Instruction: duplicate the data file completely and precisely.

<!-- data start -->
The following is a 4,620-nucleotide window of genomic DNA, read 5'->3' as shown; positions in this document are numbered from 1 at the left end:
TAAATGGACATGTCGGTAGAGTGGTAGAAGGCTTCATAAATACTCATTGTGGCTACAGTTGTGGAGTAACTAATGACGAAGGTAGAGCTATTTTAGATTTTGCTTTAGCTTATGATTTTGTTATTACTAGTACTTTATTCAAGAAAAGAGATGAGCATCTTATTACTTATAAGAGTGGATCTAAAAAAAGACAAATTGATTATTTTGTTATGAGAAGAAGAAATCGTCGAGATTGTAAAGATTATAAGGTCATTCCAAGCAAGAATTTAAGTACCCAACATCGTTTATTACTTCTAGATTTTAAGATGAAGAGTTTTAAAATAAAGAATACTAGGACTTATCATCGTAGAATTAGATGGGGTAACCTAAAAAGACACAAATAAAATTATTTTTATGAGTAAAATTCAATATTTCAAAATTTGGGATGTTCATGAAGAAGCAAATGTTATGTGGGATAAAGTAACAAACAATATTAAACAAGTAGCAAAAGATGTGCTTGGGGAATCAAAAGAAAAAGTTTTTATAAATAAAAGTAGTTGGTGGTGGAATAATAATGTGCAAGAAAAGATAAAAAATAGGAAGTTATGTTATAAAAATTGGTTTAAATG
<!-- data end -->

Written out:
The following is a 4,620-nucleotide window of genomic DNA, read 5'->3' as shown; positions in this document are numbered from 1 at the left end:
TAAATGGACATGTCGGTAGAGTGGTAGAAGGCTTCATAAATACTCATTGTGGCTACAGTTGTGGAGTAACTAATGACGAAGGTAGAGCTATTTTAGATTTTGCTTTAGCTTATGATTTTGTTATTACTAGTACTTTATTCAAGAAAAGAGATGAGCATCTTATTACTTATAAGAGTGGATCTAAAAAAAGACAAATTGATTATTTTGTTATGAGAAGAAGAAATCGTCGAGATTGTAAAGATTATAAGGTCATTCCAAGCAAGAATTTAAGTACCCAACATCGTTTATTACTTCTAGATTTTAAGATGAAGAGTTTTAAAATAAAGAATACTAGGACTTATCATCGTAGAATTAGATGGGGTAACCTAAAAAGACACAAATAAAATTATTTTTATGAGTAAAATTCAATATTTCAAAATTTGGGATGTTCATGAAGAAGCAAATGTTATGTGGGATAAAGTAACAAACAATATTAAACAAGTAGCAAAAGATGTGCTTGGGGAATCAAAAGAAAAAGTTTTTATAAATAAAAGTAGTTGGTGGTGGAATAATAATGTGCAAGAAAAGATAAAAAATAGGAAGTTATGTTATAAAAATTGGTTTAAATG